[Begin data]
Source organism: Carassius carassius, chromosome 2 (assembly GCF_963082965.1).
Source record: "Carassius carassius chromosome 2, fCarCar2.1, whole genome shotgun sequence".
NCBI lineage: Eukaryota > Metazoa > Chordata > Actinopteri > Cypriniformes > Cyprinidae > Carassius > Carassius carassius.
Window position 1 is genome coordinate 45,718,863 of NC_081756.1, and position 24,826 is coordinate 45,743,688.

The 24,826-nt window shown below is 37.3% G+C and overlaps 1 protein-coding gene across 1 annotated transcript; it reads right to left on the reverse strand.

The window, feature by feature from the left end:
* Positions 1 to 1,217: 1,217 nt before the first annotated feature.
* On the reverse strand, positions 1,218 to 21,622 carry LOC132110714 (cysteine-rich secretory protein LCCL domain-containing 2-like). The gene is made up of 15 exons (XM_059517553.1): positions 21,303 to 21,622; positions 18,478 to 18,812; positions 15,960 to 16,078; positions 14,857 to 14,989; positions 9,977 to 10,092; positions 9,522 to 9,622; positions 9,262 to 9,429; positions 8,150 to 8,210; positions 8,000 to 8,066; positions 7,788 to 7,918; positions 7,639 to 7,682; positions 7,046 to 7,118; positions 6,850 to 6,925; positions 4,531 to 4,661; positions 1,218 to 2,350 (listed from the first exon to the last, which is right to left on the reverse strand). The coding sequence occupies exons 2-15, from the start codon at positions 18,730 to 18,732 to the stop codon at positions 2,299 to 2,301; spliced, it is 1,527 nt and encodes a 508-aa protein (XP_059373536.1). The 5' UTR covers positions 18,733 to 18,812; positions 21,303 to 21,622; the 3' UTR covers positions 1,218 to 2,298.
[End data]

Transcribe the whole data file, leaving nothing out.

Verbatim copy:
Source organism: Carassius carassius, chromosome 2 (assembly GCF_963082965.1).
Source record: "Carassius carassius chromosome 2, fCarCar2.1, whole genome shotgun sequence".
NCBI lineage: Eukaryota > Metazoa > Chordata > Actinopteri > Cypriniformes > Cyprinidae > Carassius > Carassius carassius.
Window position 1 is genome coordinate 45,718,863 of NC_081756.1, and position 24,826 is coordinate 45,743,688.

The 24,826-nt window shown below is 37.3% G+C and overlaps 1 protein-coding gene across 1 annotated transcript; it reads right to left on the reverse strand.

The window, feature by feature from the left end:
* Positions 1 to 1,217: 1,217 nt before the first annotated feature.
* On the reverse strand, positions 1,218 to 21,622 carry LOC132110714 (cysteine-rich secretory protein LCCL domain-containing 2-like). The gene is made up of 15 exons (XM_059517553.1): positions 21,303 to 21,622; positions 18,478 to 18,812; positions 15,960 to 16,078; positions 14,857 to 14,989; positions 9,977 to 10,092; positions 9,522 to 9,622; positions 9,262 to 9,429; positions 8,150 to 8,210; positions 8,000 to 8,066; positions 7,788 to 7,918; positions 7,639 to 7,682; positions 7,046 to 7,118; positions 6,850 to 6,925; positions 4,531 to 4,661; positions 1,218 to 2,350 (listed from the first exon to the last, which is right to left on the reverse strand). The coding sequence occupies exons 2-15, from the start codon at positions 18,730 to 18,732 to the stop codon at positions 2,299 to 2,301; spliced, it is 1,527 nt and encodes a 508-aa protein (XP_059373536.1). The 5' UTR covers positions 18,733 to 18,812; positions 21,303 to 21,622; the 3' UTR covers positions 1,218 to 2,298.